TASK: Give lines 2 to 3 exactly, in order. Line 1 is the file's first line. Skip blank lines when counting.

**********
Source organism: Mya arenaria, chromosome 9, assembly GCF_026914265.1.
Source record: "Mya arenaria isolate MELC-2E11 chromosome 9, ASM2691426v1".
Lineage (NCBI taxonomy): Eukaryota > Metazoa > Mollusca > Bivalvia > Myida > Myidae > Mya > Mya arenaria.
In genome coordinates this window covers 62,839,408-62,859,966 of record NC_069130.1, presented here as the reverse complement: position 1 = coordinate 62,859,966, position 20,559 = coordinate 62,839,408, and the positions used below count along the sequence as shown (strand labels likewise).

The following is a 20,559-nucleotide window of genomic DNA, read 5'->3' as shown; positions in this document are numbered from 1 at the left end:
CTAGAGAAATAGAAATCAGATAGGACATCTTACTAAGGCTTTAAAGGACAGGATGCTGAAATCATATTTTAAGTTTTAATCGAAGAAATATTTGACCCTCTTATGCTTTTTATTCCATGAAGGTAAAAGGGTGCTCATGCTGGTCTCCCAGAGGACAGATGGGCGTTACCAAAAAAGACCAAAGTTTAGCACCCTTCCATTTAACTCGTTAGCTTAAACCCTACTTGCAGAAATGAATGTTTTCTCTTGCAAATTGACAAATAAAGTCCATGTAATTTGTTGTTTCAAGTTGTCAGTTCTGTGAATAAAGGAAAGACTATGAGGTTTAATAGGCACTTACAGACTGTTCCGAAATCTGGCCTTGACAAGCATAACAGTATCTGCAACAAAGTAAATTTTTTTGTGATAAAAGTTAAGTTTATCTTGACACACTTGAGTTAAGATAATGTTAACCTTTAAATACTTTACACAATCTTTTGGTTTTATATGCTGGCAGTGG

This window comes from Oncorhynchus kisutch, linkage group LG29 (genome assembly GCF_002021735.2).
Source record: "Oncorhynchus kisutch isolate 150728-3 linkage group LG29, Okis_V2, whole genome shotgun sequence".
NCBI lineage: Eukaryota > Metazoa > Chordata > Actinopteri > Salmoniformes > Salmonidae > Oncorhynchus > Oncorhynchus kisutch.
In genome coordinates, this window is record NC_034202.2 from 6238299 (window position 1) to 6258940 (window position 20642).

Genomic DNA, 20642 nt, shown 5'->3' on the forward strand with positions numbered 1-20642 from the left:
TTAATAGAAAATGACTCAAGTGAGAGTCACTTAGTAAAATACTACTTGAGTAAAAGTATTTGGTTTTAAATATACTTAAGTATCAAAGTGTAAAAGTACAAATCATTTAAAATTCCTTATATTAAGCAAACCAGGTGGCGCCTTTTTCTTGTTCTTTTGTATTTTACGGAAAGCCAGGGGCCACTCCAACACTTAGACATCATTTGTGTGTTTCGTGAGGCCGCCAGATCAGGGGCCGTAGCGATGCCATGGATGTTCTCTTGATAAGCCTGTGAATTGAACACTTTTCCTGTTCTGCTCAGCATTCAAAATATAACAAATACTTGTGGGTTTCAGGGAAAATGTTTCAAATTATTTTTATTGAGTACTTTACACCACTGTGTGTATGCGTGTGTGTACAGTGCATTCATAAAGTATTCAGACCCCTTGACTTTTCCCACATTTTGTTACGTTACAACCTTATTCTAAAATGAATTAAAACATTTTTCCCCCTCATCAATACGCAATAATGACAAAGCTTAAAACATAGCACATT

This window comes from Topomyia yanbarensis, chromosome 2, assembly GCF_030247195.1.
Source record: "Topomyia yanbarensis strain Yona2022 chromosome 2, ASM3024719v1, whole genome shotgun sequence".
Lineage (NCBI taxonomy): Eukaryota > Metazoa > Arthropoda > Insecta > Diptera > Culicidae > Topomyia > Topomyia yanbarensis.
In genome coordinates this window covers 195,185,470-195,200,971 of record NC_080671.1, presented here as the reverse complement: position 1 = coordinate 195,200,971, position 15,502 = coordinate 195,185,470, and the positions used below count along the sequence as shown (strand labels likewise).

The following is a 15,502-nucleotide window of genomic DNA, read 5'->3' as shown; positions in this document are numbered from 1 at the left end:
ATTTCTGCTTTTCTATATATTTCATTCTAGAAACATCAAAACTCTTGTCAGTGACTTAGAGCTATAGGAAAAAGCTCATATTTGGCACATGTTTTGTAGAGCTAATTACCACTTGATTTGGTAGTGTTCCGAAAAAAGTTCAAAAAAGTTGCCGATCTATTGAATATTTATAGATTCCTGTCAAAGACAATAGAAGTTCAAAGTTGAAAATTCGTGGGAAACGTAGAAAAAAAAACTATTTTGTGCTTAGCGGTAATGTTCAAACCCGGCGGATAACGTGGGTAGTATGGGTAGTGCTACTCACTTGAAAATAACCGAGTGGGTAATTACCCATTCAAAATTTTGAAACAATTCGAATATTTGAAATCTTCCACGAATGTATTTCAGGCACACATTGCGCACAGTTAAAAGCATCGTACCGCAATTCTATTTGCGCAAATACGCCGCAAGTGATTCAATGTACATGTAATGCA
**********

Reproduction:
Source record: "Mya arenaria isolate MELC-2E11 chromosome 9, ASM2691426v1".
Lineage (NCBI taxonomy): Eukaryota > Metazoa > Mollusca > Bivalvia > Myida > Myidae > Mya > Mya arenaria.